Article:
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The Gatestone Institute recently published an article, Arab Spring vs. Women’s Rights, arguing that Arab women’s rights have been marginalized and excluded from political bodies, even after the “Arab Spring.” The post listed many examples of women’s rights violations and, in some cases, violence against women during the demonstrations: 

“Many women hoped the so-called ‘Arab Spring’ would bring changes to the Middle East to help them realize their dreams and secure a better life for the next generation of women through peaceful transitions away from dictatorship, and collaboration between men and women, Muslims and non-Muslims, government and civilians. But, as Tawakkol Karman also pointed out, ‘One of the necessities of partnership is for women to obtain their full rights. No dignity and no liberty for a nation which oppresses women and takes away their rights.'”

There is no doubt that women’s rights in the Middle East are and have been ignored for a long time. The revolutions did not marginalize women more than before; rather, it brought these issues to the forefront of the debate. Because of the uprisings, not only are more people, globally, aware of the challenges and obstacles women face in the region, but the women themselves are also more aware of rights to which they are entitled. Most importantly, these women are more empowered to demand these rights.

Vital Voices’ Middle East and North Africa created a program in July 2010, Policy Advocates for Women’s Issues in the MENA Region, specifically to help women (along with men) create advocacy campaigns that directly affect women and their rights. The program, which brings together representatives of the public and private sectors and civil society, includes advocacy teams from Tunisia, Kuwait, Yemen, Oman, Lebanon, Egypt, Morocco, Jordan and the UAE.

Just in the first 2 years, several Policy Advocates teams have found success with their campaigns: 

  • The Morocco team has successfully mobilized 40 civil society leaders to begin raising public awareness of the country’s increasing child marriage rates. The team started their campaign with a conference about the issue and will continue to inform judges, lawyers, national agencies and ministries, and other community stakeholders about the law and the potential negative effects resulting from failure to enforce it;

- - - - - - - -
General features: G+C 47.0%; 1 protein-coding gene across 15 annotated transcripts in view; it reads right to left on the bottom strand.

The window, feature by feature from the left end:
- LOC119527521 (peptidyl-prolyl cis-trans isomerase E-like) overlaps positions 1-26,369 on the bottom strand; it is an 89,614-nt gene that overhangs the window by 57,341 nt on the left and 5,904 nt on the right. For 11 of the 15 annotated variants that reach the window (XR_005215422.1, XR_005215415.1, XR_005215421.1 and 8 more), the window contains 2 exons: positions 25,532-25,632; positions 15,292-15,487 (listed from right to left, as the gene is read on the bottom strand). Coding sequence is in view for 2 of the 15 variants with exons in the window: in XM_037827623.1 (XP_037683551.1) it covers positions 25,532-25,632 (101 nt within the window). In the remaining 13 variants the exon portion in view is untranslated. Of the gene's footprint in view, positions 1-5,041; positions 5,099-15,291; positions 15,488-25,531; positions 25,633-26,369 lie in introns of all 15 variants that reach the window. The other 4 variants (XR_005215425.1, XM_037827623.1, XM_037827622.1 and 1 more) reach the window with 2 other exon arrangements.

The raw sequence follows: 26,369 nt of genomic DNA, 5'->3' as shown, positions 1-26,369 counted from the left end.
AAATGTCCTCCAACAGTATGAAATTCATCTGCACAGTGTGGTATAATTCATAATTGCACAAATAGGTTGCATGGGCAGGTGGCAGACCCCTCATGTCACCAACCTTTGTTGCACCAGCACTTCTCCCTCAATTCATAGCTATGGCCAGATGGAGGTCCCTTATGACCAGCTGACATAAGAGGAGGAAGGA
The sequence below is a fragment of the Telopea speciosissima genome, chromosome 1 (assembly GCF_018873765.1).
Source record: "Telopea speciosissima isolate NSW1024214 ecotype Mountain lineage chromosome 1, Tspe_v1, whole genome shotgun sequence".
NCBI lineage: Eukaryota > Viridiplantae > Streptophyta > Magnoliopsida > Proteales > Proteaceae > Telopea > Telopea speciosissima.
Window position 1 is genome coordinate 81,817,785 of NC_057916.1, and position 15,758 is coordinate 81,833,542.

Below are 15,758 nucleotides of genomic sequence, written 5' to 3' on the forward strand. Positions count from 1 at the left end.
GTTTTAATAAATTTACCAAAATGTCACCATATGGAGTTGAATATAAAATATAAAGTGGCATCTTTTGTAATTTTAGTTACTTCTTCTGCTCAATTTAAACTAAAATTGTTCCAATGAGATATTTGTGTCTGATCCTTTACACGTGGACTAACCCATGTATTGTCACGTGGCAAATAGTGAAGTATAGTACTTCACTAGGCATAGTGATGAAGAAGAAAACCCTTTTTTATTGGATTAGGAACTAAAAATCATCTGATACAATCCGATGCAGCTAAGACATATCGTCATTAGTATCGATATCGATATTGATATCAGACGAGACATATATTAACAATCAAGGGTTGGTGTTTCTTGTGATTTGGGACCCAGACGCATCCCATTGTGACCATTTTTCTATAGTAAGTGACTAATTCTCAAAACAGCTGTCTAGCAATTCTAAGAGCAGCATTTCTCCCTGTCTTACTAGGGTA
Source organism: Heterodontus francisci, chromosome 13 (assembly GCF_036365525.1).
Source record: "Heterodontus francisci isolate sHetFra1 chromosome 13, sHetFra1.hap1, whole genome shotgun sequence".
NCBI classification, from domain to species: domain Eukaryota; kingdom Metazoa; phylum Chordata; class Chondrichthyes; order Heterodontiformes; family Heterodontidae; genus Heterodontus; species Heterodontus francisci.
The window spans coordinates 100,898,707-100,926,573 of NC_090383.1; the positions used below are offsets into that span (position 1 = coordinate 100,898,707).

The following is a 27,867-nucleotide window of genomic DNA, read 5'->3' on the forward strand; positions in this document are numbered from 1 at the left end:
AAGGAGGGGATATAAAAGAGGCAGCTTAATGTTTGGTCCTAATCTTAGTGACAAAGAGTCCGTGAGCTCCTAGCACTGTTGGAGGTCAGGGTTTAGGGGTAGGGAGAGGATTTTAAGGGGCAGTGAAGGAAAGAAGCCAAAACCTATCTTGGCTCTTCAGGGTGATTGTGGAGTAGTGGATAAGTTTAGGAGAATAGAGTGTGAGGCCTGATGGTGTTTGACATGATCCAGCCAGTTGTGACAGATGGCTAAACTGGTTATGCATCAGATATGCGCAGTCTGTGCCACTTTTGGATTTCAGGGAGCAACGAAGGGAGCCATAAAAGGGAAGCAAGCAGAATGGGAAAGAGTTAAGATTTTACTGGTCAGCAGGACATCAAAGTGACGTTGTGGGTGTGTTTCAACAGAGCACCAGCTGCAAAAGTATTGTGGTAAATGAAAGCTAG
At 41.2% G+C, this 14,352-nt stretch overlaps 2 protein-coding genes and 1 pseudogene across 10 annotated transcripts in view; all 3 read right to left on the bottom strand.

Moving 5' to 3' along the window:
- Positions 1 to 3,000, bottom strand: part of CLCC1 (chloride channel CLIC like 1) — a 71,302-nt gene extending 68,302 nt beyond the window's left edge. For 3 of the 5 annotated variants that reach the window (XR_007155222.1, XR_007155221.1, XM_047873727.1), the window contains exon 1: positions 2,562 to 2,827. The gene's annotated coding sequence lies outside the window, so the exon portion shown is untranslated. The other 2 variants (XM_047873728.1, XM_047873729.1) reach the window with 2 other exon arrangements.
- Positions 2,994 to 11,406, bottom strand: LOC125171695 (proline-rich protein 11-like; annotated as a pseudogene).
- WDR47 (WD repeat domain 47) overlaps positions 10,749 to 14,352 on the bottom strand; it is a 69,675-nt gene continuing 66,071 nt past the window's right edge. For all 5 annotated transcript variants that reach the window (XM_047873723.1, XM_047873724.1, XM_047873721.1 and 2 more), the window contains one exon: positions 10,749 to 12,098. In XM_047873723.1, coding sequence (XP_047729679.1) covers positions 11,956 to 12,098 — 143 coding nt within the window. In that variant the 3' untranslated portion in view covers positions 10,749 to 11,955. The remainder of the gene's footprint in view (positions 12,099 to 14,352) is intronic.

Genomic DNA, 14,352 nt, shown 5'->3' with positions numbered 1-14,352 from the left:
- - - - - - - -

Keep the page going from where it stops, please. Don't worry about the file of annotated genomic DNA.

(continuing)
• The Jordan team has launched a campaign to raise awareness and enforcement of a little-acknowledged law that mandates workplace-provided daycare facilities for the children of female employees. Their campaign, which concluded with an Awareness Walk, gained attention through media coverage and support from the Jordanian Ministry of Labor. Check out their Facebook page and Twitter: @sadaqajo;
  • The Egypt Policy Advocates team started a campaign to develop, disseminate, and advocate for a women’s rights platform to be integrated into the new Egyptian government. The team toured the country to interview over 1,000 women of all socio-economic groups to ask what women’s greatest desires were for Egypt’s future, which they hope to have included in the new Constitution. Based on the interview results, the team drafted a report that not only presents the challenges that Egyptian women face in the current climate but also stated their demands in terms of social, economic and political rights. The team is currently implementing a successful public awareness campaign, targeting the ever-changing political forces in Egypt.

These campaigns are just a few examples that show that there is still hope for women in the Middle East to continue to progress toward equal rights. The opportunity is there, if it can be seized.

Learn more about Vital Voices’ MENA programs

Gihane Askar works with the Vital Voices’ Middle East and North Africa team.